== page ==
BY JENNI CARLSON | Aug 31, 2015STILLWATER — Devante Averette stood up during a team meeting a few weeks ago. Talk had turned to player ticket allotments for Oklahoma State's opener at Central Michigan, and even though more than a hundred people packed the room, the linebacker wanted everyone who wasn't using their tickets to know something. "Just put my name down," he said. He flashed a big grin, then sat back down. During a week when you'll hear lots of coaches and players talk about how excited they are — it's finally time to play some games! — no one is more pumped than Averette. He is a Michigan native, born and bred in Detroit, and that means family and friends by the dozens will be making the easy two hour drive to Mount Pleasant. Many of them haven't seen Averette play since high school, and most aren't able to travel all the way to Stillwater. This week, Averette is coming to them. "I've been talking about it for a month," said Averette, who will back up Seth Jacobs at the weakside linebacker position. "It's going to be a blessing." But his emotions are about more than his homecoming. Averette's journey to this point has been as circuitous as it has been frustrating. His road includes a year out of football spent working overnight shifts for UPS, a stint at an out-of-the-way Iowa junior college and a knee injury that knocked him out of a season when his team could've used some help. Those who know him best say none of that diminished his passion for the game. Quite the opposite. He loves it more than ever. "That's just so inspiring to me," said OSU defensive coordinator Glenn Spencer, a guy who's not known to throw around glowing praise. "That's something that just seeps through the veins of everybody when you have a guy like that, and he's one of those guys." Devante Averette is a fighter. Which isn't a surprise. *** Boxing was Devante Averette's sport growing up. He had an uncle and a cousin who boxed professionally, and they were always taking him to the gym. The first time he went, he was 4. He eventually became a regular at Kronk Boxing, a legendary gym in Detroit that produced Thomas "The Hitman" Hearns. Averette made a name for himself in the amateur ranks, going 37-0 with 33 knockouts. But when he was 16, his mom, Michelle, convinced him that boxing was too dangerous. Her safer alternative? Football. Michelle laughs about that now, but she stands by her reasoning. She just couldn't stand watching people punching on her child. And throughout his high school football career in Melvindale, a Detroit suburb, Averette was way more likely to be doing the hitting. There were honors. There were accolades. There were hopes that he'd land a major-college scholarship. But an offer never came. Averette had struggles off the field during his last couple years of school. He lost his grandmother to breast cancer. He found out that his girlfriend was going to have a baby. When the 2011 season kicked off, the only uniform he had was the one he wore to work for UPS. *** Devante Averette started working at a UPS distribution center when he was still in high school. He would go to work at 4 in the morning, moving the boxes and loading the trucks. Then, he'd go to school. Once he was done with high school, he started taking double shifts any time he could. He wanted to provide for his son, and he wasn't sure when a football opportunity might come his way. Some of his friends and family probably thought football was over for him, but Averette never thought that way. He always knew he'd get back on the field. He always believed a chance was out there. So did Mike Dennis. Dennis had been one of Averette's high school coaches, and he called all sorts of colleges. Small colleges. Big colleges. Junior colleges. It's something that Dennis now does full-time, helping unheralded high school players in the Detroit metro area get football scholarships, but Averette was one of his early successes. Dennis convinced the coaches at Ellsworth Community College to take a chance on Averette. Where is Ellsworth? Averette had the same question. Iowa Falls, Iowa, has a population of 5,238 and is about an hour north of Des Moines and almost smack dab in the middle of the state. Averette had no idea what to expect — he'd never been out of Michigan — but it was a chance to play, so he jumped at it. When his mom called to see how everything was going, he kept going back to one thing. "Ma, it's nothin' but corn," he said. "Corn, corn, corn and a Wal-Mart." Michelle figured Devante had to be exaggerating. Then, she visited. "This is really in the straight country," she thought. "It's nothing but corn!" But she loved it. The fact the town was so small and the school was so rural meant that Devante could focus. There was football. There was school. He could zero in on both. Michelle turned out to be prophetic — Devante got his associate's degree after only three semesters. Got that major-college scholarship, too. He tallied 92 tackles, including 29 for a loss, and earned All-American honors in his second season at Ellsworth. His quick-closing, hard-charging style caught Glenn Spencer's eye, and the Cowboys extended a scholarship. Averette chose OSU over West Virginia and others. With a thin linebacker corps, he arrived in Stillwater in Jan. 2014 with a chance to crack the starting lineup. But his fight wasn't over. *** His first spring in Stillwater, at a time when Devante Averette was supposed to be staking a claim on a starting spot, he tore his anterior cruciate ligament. He was devastated. Same for his family and friends. He'd always been the kid who didn't get sick, who never got hurt. His pediatrician only ever saw him when he needed to get shots. And now, when he finally got his big chance after all he'd been through, he got hurt? Averette asked everyone he knew to pray for him, and while he was praying, too, he was also religious about his rehab. He did what he was supposed to do. He did the treatment and finished the exercises and pushed the limits. He even got into the pool to rehab with the resistance of the water. When his mom heard about that, she knew how serious he was. He never got into a pool; he doesn't know how to swim. After only five months, doctors said Averette's knee was healed. He made his OSU debut in a reserve role against Texas Tech last September. He played the next week against Iowa State, too. As good as it felt to be on the field again, he also felt like he was off his game. Watching game tape only confirmed it. He didn't have his speed. He didn't make his cuts. "It isn't me," he thought. The coaches could see it, too. Spencer thought with continued rehab and strengthening, Averette might be full strength toward the end of the season. But was playing him late and burning a year of eligibility going to be the best thing for Averette? The decision was made to redshirt Averette and seek a hardship waiver, which was ultimately granted leaving him with two years eligibility. Averette struggled at times, watching his teammates struggle and even endure a five-game losing streak at one point. But he took out his frustration at practice. During his first full week on the scout team, he let it be known he was going to cause headaches for the offense. He popped guys, hootin' and hollerin' all the way. One day after practice, one of the offensive assistants approached Spencer in the locker room. "Geez," the coach said as they talked about Averette, "he's giving them fits." Averette plans to do the same this season, but now, he has his sights set on terrorizing opponents. Central Michigan is first. *** Devante Averette isn't sure how exactly many family and friends will make the trip to Mount Pleasant. He suspects they'll be at least 50 and maybe as many as 80. But since most of his teammates aren't from that part of the country, he has been able to get help with tickets from a lot of them. "I think it's all in the stars," his mom, Michelle, said. "It's all lined up." Averette's plea during that team meeting a few weeks ago seems to have worked — though he knows he'll have to pay back the favors with his tickets for big games later in the season. Guys have already called dibs on his tickets for Texas and Oklahoma. He's fine with that. No game, after all, is bigger than this one for Devante Averette. In addition to all the family and friends, this will be the first time that his son, now 4, gets to see his dad play in person. "He's definitely going to remember this one," Averette said. He won't be the only one. Jenni Carlson: Jenni can be reached at (405) 475-4125 or email@example.com. Like her at facebook.com/JenniCarlsonOK, follow her at twitter.com/jennicarlson_ok or view her personality page at newsok.com/jennicarlson.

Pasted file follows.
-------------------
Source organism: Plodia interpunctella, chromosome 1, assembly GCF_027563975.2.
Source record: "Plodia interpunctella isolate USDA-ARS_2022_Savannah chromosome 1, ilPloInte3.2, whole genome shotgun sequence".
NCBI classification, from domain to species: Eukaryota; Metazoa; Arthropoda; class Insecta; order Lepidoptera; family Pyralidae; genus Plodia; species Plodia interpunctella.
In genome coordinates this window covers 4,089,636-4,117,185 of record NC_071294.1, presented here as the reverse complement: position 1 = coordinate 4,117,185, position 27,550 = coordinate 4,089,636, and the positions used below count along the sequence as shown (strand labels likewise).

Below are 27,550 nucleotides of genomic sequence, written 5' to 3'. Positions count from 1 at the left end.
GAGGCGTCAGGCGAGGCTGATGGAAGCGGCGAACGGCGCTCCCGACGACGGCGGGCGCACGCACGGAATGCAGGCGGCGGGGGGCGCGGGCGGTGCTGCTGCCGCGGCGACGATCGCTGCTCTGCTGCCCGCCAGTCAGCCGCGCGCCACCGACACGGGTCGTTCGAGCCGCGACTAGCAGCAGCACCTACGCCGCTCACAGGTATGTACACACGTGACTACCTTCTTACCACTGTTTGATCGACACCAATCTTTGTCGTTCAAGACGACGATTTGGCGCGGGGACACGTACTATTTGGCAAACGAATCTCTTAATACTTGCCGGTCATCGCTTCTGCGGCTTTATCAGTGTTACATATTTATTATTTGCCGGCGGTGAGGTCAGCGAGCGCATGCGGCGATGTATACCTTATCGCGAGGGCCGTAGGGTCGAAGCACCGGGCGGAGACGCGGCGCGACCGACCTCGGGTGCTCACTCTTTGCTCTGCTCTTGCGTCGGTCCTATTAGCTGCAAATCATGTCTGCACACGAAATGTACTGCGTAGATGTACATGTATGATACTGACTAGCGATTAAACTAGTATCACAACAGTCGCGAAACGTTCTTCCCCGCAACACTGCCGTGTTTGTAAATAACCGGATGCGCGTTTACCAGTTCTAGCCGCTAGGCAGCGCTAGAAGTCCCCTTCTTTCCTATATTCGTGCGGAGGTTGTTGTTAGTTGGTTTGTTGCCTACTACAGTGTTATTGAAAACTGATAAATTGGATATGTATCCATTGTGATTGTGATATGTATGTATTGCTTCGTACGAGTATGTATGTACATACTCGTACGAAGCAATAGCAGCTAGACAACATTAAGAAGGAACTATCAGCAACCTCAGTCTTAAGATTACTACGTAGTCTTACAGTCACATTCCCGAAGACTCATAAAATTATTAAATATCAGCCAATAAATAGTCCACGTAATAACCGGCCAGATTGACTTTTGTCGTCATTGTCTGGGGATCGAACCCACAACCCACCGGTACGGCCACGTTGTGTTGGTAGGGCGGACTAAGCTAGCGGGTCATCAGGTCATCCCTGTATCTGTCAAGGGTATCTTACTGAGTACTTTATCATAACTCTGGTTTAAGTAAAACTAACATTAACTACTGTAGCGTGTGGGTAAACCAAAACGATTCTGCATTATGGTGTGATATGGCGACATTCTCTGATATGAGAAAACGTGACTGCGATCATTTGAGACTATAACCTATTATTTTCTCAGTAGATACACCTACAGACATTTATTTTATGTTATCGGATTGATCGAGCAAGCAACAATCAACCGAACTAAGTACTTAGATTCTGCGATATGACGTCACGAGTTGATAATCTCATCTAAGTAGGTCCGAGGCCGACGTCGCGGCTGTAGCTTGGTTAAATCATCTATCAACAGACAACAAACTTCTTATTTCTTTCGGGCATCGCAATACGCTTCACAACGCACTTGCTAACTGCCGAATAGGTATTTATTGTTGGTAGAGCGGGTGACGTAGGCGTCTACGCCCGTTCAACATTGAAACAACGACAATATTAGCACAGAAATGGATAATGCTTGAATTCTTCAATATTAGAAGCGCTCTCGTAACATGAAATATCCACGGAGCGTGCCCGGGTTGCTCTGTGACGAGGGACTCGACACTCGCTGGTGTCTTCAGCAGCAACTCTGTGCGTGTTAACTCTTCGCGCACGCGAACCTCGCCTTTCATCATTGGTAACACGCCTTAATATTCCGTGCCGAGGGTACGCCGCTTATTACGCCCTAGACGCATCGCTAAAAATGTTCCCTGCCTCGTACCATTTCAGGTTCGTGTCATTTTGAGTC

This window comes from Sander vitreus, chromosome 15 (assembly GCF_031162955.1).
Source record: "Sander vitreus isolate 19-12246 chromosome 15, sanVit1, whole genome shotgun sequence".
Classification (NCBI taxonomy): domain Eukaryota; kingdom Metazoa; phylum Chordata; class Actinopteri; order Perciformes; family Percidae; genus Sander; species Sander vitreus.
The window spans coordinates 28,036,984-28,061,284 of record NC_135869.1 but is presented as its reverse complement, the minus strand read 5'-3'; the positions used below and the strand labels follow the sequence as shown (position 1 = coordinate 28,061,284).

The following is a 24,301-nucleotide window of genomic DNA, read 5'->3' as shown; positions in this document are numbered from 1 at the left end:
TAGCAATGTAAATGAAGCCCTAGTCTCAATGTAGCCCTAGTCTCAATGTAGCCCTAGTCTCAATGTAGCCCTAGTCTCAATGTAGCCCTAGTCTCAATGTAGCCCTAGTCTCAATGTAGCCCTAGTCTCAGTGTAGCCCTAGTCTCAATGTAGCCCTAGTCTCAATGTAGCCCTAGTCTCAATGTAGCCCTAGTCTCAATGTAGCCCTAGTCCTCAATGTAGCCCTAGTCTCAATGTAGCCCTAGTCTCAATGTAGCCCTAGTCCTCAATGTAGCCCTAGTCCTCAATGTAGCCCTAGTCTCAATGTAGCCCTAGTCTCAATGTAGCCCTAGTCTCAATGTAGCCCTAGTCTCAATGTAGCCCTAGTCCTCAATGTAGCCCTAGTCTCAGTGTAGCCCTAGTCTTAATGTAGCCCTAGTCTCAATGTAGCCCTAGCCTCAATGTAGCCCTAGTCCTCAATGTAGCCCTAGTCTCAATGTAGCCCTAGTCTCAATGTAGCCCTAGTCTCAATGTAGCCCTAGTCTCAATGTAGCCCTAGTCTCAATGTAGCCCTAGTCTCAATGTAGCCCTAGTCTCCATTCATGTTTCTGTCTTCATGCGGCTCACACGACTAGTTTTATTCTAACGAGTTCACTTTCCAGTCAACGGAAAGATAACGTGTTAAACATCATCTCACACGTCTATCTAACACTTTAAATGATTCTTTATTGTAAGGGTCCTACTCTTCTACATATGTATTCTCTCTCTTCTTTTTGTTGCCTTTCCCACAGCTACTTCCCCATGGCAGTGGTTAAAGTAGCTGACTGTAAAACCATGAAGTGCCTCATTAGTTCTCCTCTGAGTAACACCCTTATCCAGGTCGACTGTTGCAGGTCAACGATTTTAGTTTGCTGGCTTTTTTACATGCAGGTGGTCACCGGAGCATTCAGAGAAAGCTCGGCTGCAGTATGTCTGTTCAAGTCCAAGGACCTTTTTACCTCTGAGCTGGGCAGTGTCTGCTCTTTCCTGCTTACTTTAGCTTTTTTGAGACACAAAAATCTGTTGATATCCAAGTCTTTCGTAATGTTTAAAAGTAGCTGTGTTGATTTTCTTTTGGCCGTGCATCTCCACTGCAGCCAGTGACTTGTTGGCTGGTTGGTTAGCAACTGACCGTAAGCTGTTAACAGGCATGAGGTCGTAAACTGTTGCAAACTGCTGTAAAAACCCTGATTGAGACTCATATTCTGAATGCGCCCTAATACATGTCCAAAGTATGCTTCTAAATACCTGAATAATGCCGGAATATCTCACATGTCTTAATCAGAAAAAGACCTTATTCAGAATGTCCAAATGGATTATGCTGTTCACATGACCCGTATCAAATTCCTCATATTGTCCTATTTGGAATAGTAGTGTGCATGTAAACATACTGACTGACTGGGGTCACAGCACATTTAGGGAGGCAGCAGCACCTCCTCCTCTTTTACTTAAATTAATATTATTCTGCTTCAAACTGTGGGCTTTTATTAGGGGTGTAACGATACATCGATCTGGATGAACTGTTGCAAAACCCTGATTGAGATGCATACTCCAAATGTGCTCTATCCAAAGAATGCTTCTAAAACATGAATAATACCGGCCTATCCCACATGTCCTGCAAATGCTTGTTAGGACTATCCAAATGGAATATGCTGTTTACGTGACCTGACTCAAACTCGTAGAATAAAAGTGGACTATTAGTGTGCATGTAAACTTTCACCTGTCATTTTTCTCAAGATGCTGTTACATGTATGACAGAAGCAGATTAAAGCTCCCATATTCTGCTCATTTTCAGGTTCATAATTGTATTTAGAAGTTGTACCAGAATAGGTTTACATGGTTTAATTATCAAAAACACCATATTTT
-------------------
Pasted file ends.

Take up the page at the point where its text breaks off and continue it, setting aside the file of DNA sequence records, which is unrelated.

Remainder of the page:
Sports were nothing new to Jeri, who played for Elk City High's state championship basketball team in 1973. She was also the school's football queen.